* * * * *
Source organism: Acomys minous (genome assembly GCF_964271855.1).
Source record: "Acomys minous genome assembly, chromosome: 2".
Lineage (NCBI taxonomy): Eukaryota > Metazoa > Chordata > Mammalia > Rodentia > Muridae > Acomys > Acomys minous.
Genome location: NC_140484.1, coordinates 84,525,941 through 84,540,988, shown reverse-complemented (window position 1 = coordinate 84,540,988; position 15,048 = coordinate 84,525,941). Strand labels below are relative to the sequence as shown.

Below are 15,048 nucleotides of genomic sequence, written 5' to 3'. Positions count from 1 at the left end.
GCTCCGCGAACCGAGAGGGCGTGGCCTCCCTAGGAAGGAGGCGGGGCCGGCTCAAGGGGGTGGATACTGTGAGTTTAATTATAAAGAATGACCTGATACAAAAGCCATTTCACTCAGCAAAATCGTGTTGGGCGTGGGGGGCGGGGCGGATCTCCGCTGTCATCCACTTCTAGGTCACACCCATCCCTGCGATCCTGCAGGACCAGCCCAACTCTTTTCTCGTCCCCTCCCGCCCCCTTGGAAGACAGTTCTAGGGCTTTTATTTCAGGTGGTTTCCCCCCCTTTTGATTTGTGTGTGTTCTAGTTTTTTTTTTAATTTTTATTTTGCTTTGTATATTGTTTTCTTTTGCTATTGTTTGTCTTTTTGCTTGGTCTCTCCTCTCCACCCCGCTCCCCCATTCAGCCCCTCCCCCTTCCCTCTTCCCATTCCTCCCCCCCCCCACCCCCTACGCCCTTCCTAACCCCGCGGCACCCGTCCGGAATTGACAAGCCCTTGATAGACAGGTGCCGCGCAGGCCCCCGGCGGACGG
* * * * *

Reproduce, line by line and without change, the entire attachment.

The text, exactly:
Source organism: Acomys minous (genome assembly GCF_964271855.1).
Source record: "Acomys minous genome assembly, chromosome: 2".
Lineage (NCBI taxonomy): Eukaryota > Metazoa > Chordata > Mammalia > Rodentia > Muridae > Acomys > Acomys minous.
Genome location: NC_140484.1, coordinates 84,525,941 through 84,540,988, shown reverse-complemented (window position 1 = coordinate 84,540,988; position 15,048 = coordinate 84,525,941). Strand labels below are relative to the sequence as shown.

Below are 15,048 nucleotides of genomic sequence, written 5' to 3'. Positions count from 1 at the left end.
GCTCCGCGAACCGAGAGGGCGTGGCCTCCCTAGGAAGGAGGCGGGGCCGGCTCAAGGGGGTGGATACTGTGAGTTTAATTATAAAGAATGACCTGATACAAAAGCCATTTCACTCAGCAAAATCGTGTTGGGCGTGGGGGGCGGGGCGGATCTCCGCTGTCATCCACTTCTAGGTCACACCCATCCCTGCGATCCTGCAGGACCAGCCCAACTCTTTTCTCGTCCCCTCCCGCCCCCTTGGAAGACAGTTCTAGGGCTTTTATTTCAGGTGGTTTCCCCCCCTTTTGATTTGTGTGTGTTCTAGTTTTTTTTTTAATTTTTATTTTGCTTTGTATATTGTTTTCTTTTGCTATTGTTTGTCTTTTTGCTTGGTCTCTCCTCTCCACCCCGCTCCCCCATTCAGCCCCTCCCCCTTCCCTCTTCCCATTCCTCCCCCCCCCCACCCCCTACGCCCTTCCTAACCCCGCGGCACCCGTCCGGAATTGACAAGCCCTTGATAGACAGGTGCCGCGCAGGCCCCCGGCGGACGG